- The Washington Times - Thursday, August 28, 2003

Holocaust children

Israeli Ambassador Daniel Ayalon saluted hundreds of child survivors of the Holocaust as heroes who displayed extraordinary strength against “inconceivable cruelty.”

“The challenges you have overcome are unimaginable. The fact that you are here today, reclaiming the lives that were stolen from you, demonstrates your tremendous valor and fortitude,” he told a gathering of Jewish adults who, as children during World War II, were saved from the Nazis.

The International Conference of Child Holocaust Survivors and Their Families, which met in Washington this week, drew about 500 men and women who owe their lives to those who risked death by hiding them in their basements or attics, in the haylofts of their barns, sometimes in woods and sometimes in sewers. Children were even taken into convents or orphanages, where they pretended to be Christians.

The conference was organized by the Anti-Defamation League and the Hidden Child Foundation, a support group for the survivors.

The foundation, on its Web site (www.adl.org/hidden/start.asp), says it is devoted to bringing the survivors together “to share memories, help those who were too young to remember and, most important, tell the world that we were witness to the atrocities committed against our people.”

The ambassador praised the “bravery and courage you displayed in the face of the most inconceivable cruelty.”

“You were saved from the atrocities of the ghettos, concentration camps and labor camps due to the courage of those who risked their own lives to save yours,” Mr. Ayalon said.

“You, however, have endured a different kind of torture: separation from your families, most of whom you never saw again [and] being forced to live a life that was not your own, stripped of your identity and robbed of your heritage.”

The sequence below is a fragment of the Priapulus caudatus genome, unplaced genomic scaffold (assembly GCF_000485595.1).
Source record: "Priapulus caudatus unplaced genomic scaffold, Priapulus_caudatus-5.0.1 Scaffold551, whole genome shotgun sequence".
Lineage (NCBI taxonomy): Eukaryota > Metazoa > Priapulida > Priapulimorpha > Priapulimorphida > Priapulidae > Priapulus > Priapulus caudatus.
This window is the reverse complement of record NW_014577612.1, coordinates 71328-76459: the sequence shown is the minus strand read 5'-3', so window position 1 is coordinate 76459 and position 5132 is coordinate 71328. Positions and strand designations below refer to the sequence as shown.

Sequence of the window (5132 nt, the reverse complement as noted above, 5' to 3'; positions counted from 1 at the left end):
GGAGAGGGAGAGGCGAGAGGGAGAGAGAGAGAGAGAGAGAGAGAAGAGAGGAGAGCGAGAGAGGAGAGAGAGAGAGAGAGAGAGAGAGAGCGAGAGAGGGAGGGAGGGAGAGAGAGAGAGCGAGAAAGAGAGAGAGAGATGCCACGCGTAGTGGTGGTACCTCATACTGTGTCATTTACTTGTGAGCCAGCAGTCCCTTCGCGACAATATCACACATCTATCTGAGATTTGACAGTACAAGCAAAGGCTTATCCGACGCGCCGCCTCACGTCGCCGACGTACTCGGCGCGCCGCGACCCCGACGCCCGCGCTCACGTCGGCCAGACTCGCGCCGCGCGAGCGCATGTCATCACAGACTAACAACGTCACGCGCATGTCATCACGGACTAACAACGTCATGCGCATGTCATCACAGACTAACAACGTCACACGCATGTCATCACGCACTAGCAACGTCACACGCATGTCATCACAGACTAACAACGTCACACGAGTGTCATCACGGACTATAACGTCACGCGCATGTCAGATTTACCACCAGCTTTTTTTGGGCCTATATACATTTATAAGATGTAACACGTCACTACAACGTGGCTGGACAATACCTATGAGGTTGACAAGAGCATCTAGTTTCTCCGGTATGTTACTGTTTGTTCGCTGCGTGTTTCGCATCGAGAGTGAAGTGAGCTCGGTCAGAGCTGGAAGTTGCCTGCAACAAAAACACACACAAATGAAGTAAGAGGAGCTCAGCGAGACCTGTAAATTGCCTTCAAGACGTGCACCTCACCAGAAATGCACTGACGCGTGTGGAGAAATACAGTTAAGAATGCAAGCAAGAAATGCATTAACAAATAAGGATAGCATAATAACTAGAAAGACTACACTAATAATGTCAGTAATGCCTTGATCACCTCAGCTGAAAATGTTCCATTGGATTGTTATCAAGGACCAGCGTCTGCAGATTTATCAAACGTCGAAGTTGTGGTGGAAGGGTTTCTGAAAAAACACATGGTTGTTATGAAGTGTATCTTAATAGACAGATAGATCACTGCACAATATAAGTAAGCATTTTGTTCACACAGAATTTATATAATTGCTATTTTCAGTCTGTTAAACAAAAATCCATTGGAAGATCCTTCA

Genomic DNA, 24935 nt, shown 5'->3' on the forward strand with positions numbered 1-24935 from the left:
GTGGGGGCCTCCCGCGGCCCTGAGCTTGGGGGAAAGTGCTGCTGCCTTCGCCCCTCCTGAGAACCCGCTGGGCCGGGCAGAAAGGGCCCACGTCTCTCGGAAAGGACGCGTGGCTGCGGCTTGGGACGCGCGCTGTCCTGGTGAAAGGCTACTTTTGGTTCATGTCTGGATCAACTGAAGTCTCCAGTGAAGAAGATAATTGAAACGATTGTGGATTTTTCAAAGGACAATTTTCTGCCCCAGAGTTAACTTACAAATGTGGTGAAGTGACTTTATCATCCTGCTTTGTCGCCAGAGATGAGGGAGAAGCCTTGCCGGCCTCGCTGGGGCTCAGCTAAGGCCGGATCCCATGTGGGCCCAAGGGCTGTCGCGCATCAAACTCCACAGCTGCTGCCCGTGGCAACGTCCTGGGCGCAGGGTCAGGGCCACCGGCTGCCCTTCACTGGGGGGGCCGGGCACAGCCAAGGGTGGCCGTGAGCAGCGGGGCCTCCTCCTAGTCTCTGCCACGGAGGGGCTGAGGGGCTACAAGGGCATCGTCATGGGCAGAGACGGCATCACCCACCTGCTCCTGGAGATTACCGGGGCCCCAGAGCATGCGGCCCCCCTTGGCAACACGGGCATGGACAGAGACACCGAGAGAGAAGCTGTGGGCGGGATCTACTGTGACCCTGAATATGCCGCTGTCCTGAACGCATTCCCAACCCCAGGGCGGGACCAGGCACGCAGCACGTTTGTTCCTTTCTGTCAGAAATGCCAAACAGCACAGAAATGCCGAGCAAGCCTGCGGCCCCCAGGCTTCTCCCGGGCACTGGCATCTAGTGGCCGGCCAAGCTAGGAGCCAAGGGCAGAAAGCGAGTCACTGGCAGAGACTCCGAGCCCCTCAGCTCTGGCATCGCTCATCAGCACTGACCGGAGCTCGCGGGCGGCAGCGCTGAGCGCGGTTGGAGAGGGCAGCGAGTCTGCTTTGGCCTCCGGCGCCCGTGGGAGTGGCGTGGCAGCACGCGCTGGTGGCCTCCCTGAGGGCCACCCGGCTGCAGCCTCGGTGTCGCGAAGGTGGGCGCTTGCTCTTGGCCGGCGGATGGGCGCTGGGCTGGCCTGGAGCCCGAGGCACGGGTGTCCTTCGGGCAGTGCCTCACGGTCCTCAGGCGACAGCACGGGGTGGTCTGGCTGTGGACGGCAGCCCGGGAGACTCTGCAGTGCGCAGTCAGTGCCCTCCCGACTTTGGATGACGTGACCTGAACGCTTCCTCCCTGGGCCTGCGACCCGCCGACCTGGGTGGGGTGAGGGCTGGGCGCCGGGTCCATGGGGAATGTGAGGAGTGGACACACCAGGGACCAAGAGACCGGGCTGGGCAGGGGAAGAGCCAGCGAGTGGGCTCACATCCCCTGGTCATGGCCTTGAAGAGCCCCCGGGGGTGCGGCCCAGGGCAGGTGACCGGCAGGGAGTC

Mr. Ayalon said Jews throughout history have “experienced the best and worst of humanity.”

“We have known golden ages and times of calm and prosperity, as well as periods of oppression, hatred and destruction,” he said. “We have survived due to the strength of our spirit and our eternal faith. Your stories of bravery and courage epitomize the passion of the Jewish soul.”

Mr. Ayalon linked the legacy of the child survivors with the future of Israel.

“Together we share a mission: not just upholding the security and well-being of Israel but ensuring the future of the Jewish people,” he said. “This can only be done through education. We have lost too many through persecution and destruction for us to lose future generations through assimilation and detachment from Jewish identity.”

Mr. Ayalon called for a joint venture between Israel and Jews in other nations.

“Israel is not only a Jewish state, but a state for Jews,” he said.

Promoting Brazil

U.S. and Brazilian financial officials met in Washington this week to try to boost the economies of both countries as Brazil slips into a recession.

Treasury Department officials praised economic reforms under way in Brazil when they met with their partners Wednesday. But yesterday, reports from Brazil said South America’s largest country posted its second quarter of economic decline, marking a recession by standard economic definitions.

At the meeting of the Group for Growth, Treasury’s undersecretary for international affairs, John Taylor, expressed U.S. support for efforts by Brazilian President Luiz Inacio Lula da Silva to cut his country’s bloated pension system and reform its complex tax system.

“The Lula administration is taking very significant steps to increase economic growth in Brazil,” Mr. Taylor said.

Joaquim V. Levy, secretary of Brazil’s treasury, and Marcos Lisboa, secretary for economic policy, said they hope a U.S. economic recovery will help all nations in the Western Hemisphere.

“The strength of the U.S. economy provides convincing evidence of the importance of competition to foster economic growth,” Mr. Lisboa said.

In Brazil yesterday, government statistics showed that the economy had declined 1.6 percent from April to June. That contraction followed a 0.6 percent decline from January to March.

A public opinion poll this week showed that 68 percent of voters support Mr. Lula da Silva’s economic reforms.

Call Embassy Row at 202/636-3297, fax 202/832-7278 or e-mail [email protected].

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